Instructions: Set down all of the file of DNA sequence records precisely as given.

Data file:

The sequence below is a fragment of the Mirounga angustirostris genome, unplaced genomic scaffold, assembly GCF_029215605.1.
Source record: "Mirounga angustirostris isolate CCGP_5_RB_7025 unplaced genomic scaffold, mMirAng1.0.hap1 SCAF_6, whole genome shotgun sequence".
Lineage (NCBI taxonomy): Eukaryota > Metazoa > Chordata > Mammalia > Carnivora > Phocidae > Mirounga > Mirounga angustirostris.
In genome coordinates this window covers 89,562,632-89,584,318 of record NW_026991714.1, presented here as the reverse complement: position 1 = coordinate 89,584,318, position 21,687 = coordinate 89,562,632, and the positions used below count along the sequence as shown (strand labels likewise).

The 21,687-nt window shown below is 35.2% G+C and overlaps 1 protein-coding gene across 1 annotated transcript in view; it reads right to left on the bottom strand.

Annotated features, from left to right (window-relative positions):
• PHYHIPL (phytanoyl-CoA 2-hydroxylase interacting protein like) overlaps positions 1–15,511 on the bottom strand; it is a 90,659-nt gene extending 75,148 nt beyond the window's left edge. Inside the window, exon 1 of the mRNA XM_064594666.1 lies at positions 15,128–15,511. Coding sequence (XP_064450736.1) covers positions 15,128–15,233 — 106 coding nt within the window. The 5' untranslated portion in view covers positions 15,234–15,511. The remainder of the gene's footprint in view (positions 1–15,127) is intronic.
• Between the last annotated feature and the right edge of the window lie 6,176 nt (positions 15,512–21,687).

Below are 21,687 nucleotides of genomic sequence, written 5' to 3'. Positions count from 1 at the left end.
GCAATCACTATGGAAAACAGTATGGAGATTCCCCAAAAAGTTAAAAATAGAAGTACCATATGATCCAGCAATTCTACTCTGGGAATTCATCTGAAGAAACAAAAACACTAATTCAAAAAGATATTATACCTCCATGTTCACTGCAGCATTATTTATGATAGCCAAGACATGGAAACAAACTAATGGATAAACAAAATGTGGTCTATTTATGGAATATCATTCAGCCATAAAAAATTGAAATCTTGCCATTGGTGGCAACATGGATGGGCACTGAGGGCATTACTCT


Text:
The sequence below is a fragment of the Mirounga angustirostris genome, unplaced genomic scaffold, assembly GCF_029215605.1.
Source record: "Mirounga angustirostris isolate CCGP_5_RB_7025 unplaced genomic scaffold, mMirAng1.0.hap1 SCAF_6, whole genome shotgun sequence".
Lineage (NCBI taxonomy): Eukaryota > Metazoa > Chordata > Mammalia > Carnivora > Phocidae > Mirounga > Mirounga angustirostris.
In genome coordinates this window covers 89,562,632-89,584,318 of record NW_026991714.1, presented here as the reverse complement: position 1 = coordinate 89,584,318, position 21,687 = coordinate 89,562,632, and the positions used below count along the sequence as shown (strand labels likewise).

The 21,687-nt window shown below is 35.2% G+C and overlaps 1 protein-coding gene across 1 annotated transcript in view; it reads right to left on the bottom strand.

Annotated features, from left to right (window-relative positions):
• PHYHIPL (phytanoyl-CoA 2-hydroxylase interacting protein like) overlaps positions 1–15,511 on the bottom strand; it is a 90,659-nt gene extending 75,148 nt beyond the window's left edge. Inside the window, exon 1 of the mRNA XM_064594666.1 lies at positions 15,128–15,511. Coding sequence (XP_064450736.1) covers positions 15,128–15,233 — 106 coding nt within the window. The 5' untranslated portion in view covers positions 15,234–15,511. The remainder of the gene's footprint in view (positions 1–15,127) is intronic.
• Between the last annotated feature and the right edge of the window lie 6,176 nt (positions 15,512–21,687).

Below are 21,687 nucleotides of genomic sequence, written 5' to 3'. Positions count from 1 at the left end.
GCAATCACTATGGAAAACAGTATGGAGATTCCCCAAAAAGTTAAAAATAGAAGTACCATATGATCCAGCAATTCTACTCTGGGAATTCATCTGAAGAAACAAAAACACTAATTCAAAAAGATATTATACCTCCATGTTCACTGCAGCATTATTTATGATAGCCAAGACATGGAAACAAACTAATGGATAAACAAAATGTGGTCTATTTATGGAATATCATTCAGCCATAAAAAATTGAAATCTTGCCATTGGTGGCAACATGGATGGGCACTGAGGGCATTACTCT